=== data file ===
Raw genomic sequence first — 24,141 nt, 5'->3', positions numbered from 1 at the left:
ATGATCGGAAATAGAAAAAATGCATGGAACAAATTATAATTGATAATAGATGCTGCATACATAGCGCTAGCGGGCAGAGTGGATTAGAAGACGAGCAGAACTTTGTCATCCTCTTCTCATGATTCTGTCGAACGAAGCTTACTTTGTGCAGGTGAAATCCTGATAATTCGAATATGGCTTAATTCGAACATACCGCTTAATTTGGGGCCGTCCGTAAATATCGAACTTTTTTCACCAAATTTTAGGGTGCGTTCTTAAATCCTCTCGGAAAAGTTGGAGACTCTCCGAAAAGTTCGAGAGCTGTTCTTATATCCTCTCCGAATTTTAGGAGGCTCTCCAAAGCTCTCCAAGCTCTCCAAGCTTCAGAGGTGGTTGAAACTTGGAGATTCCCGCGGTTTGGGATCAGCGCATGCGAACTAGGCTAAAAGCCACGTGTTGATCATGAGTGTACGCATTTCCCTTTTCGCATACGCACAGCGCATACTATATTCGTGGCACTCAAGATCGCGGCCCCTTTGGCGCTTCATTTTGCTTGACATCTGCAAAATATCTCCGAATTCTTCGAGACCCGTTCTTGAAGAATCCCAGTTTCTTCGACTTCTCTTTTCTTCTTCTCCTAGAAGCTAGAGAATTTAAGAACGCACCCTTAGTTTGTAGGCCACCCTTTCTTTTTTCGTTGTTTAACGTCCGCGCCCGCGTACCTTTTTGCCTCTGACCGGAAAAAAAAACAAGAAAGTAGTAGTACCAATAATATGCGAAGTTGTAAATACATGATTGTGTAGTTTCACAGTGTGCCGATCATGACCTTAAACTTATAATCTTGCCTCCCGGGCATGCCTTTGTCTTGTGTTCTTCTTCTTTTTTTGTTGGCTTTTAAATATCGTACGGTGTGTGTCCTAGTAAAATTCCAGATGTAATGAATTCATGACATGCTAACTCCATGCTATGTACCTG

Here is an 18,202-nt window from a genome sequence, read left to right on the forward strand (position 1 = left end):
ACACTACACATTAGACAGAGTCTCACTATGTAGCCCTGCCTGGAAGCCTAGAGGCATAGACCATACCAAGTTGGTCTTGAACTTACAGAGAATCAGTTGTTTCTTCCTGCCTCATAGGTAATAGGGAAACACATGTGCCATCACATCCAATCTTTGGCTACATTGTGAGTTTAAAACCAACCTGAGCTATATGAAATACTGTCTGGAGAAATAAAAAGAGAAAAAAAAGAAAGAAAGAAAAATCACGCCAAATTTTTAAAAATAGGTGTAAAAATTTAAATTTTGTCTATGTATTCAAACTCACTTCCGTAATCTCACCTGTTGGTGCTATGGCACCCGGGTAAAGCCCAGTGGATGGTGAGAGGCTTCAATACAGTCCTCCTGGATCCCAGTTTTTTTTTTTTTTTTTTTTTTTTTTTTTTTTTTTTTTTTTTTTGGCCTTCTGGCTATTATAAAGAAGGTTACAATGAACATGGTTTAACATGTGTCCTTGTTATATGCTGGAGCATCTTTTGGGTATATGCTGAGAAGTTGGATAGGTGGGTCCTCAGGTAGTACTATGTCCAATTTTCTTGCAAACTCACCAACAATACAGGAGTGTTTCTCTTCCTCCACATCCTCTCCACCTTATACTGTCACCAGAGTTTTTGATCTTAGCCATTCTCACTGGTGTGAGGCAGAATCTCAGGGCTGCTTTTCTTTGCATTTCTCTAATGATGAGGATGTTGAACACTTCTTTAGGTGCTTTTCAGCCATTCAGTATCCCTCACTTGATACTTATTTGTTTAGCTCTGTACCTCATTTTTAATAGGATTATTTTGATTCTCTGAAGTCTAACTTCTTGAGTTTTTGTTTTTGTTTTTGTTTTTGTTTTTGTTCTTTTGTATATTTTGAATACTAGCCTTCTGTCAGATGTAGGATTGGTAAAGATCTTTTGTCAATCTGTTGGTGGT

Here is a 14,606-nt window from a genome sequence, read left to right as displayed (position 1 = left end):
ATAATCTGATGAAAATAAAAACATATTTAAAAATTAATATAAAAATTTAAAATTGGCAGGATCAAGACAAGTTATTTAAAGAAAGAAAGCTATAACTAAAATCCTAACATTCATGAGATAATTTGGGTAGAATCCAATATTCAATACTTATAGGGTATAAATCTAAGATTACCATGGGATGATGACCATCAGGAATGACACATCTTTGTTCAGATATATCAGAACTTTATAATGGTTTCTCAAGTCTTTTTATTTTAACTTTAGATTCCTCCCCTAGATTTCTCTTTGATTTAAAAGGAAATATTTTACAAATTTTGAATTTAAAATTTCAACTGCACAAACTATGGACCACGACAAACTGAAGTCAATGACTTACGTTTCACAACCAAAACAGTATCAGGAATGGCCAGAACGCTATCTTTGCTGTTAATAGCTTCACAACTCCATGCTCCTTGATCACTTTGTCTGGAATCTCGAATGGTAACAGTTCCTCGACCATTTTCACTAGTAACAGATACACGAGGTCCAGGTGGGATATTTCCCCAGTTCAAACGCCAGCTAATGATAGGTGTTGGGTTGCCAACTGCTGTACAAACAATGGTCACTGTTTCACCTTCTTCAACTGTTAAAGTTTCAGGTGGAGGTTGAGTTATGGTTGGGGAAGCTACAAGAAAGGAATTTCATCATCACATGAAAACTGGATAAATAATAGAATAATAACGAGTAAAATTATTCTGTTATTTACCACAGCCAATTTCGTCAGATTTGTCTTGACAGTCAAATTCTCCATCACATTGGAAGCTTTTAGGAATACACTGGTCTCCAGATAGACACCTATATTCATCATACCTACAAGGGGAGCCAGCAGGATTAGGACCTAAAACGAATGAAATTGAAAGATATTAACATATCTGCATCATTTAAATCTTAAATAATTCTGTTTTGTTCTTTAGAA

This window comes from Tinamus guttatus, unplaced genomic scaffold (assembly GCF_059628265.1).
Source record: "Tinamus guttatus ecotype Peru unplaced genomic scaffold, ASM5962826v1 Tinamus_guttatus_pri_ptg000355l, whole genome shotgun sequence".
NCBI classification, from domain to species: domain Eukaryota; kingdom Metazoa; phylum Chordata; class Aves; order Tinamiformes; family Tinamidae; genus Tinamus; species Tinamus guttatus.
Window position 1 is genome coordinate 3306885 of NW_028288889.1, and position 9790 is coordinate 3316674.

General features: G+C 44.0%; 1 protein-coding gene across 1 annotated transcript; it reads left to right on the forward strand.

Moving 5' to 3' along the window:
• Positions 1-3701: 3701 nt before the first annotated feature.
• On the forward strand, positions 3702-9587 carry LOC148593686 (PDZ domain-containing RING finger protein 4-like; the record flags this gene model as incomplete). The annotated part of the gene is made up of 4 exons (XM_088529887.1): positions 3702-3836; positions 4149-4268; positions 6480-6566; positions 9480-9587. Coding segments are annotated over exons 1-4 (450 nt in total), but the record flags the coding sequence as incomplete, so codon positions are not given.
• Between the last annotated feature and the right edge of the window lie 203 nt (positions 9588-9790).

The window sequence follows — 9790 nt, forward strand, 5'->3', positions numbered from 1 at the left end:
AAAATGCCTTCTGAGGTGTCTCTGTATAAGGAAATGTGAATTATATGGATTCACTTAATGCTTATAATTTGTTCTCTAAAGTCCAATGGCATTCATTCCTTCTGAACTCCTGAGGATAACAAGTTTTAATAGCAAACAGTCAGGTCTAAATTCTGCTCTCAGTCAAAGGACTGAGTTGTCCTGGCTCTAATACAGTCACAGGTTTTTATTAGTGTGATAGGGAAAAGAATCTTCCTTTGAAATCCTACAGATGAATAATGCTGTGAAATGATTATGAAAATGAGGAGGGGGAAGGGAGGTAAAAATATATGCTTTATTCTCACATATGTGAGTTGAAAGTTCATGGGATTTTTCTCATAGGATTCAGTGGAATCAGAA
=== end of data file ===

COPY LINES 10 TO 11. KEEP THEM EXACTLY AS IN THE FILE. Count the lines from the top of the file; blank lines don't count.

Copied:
Window position 1 is genome coordinate 3306885 of NW_028288889.1, and position 9790 is coordinate 3316674.

General features: G+C 44.0%; 1 protein-coding gene across 1 annotated transcript; it reads left to right on the forward strand.